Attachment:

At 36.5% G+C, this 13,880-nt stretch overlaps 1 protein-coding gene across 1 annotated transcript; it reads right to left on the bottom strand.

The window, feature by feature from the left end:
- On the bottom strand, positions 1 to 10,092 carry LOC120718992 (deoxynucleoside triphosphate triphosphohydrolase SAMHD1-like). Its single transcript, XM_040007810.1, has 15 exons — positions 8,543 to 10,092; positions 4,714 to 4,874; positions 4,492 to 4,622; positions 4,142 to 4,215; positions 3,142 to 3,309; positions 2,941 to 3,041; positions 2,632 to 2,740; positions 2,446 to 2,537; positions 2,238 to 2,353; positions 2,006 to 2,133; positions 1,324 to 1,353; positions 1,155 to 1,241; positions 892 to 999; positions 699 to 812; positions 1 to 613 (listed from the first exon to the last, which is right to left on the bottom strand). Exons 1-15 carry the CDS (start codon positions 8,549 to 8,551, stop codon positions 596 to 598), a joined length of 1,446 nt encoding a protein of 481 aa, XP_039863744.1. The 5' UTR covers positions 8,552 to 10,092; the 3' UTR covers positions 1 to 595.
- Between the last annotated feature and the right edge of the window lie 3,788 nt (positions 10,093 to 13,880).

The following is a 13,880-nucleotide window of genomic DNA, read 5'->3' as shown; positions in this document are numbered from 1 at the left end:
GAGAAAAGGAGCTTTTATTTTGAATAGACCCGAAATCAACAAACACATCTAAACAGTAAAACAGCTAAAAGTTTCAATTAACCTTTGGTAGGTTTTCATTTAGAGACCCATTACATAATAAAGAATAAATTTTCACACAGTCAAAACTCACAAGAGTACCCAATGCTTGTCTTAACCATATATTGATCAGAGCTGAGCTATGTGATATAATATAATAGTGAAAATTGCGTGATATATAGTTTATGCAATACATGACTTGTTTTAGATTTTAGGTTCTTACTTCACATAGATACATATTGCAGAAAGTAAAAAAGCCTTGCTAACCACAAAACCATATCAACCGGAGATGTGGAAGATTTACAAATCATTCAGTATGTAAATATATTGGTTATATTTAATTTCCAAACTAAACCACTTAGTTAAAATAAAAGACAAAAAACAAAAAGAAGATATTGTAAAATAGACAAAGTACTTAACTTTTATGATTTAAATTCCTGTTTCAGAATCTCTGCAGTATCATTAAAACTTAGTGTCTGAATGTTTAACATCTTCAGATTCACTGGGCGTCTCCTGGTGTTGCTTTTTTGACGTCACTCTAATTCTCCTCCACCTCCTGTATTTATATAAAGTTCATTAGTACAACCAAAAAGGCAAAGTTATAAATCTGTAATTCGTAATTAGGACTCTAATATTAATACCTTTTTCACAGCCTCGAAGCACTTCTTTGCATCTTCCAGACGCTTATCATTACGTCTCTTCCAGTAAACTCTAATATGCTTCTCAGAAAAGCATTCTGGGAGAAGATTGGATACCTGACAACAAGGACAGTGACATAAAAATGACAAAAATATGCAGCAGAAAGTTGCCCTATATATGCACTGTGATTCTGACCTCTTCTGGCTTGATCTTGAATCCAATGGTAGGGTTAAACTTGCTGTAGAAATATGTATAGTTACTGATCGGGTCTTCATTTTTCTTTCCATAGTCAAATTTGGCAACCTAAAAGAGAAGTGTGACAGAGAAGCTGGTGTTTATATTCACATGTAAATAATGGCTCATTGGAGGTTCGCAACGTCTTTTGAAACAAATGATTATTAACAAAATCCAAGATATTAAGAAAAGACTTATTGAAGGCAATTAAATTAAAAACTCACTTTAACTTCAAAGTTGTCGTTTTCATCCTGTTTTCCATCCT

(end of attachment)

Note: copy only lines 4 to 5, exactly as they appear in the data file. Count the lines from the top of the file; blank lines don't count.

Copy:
- Between the last annotated feature and the right edge of the window lie 3,788 nt (positions 10,093 to 13,880).

The following is a 13,880-nucleotide window of genomic DNA, read 5'->3' as shown; positions in this document are numbered from 1 at the left end: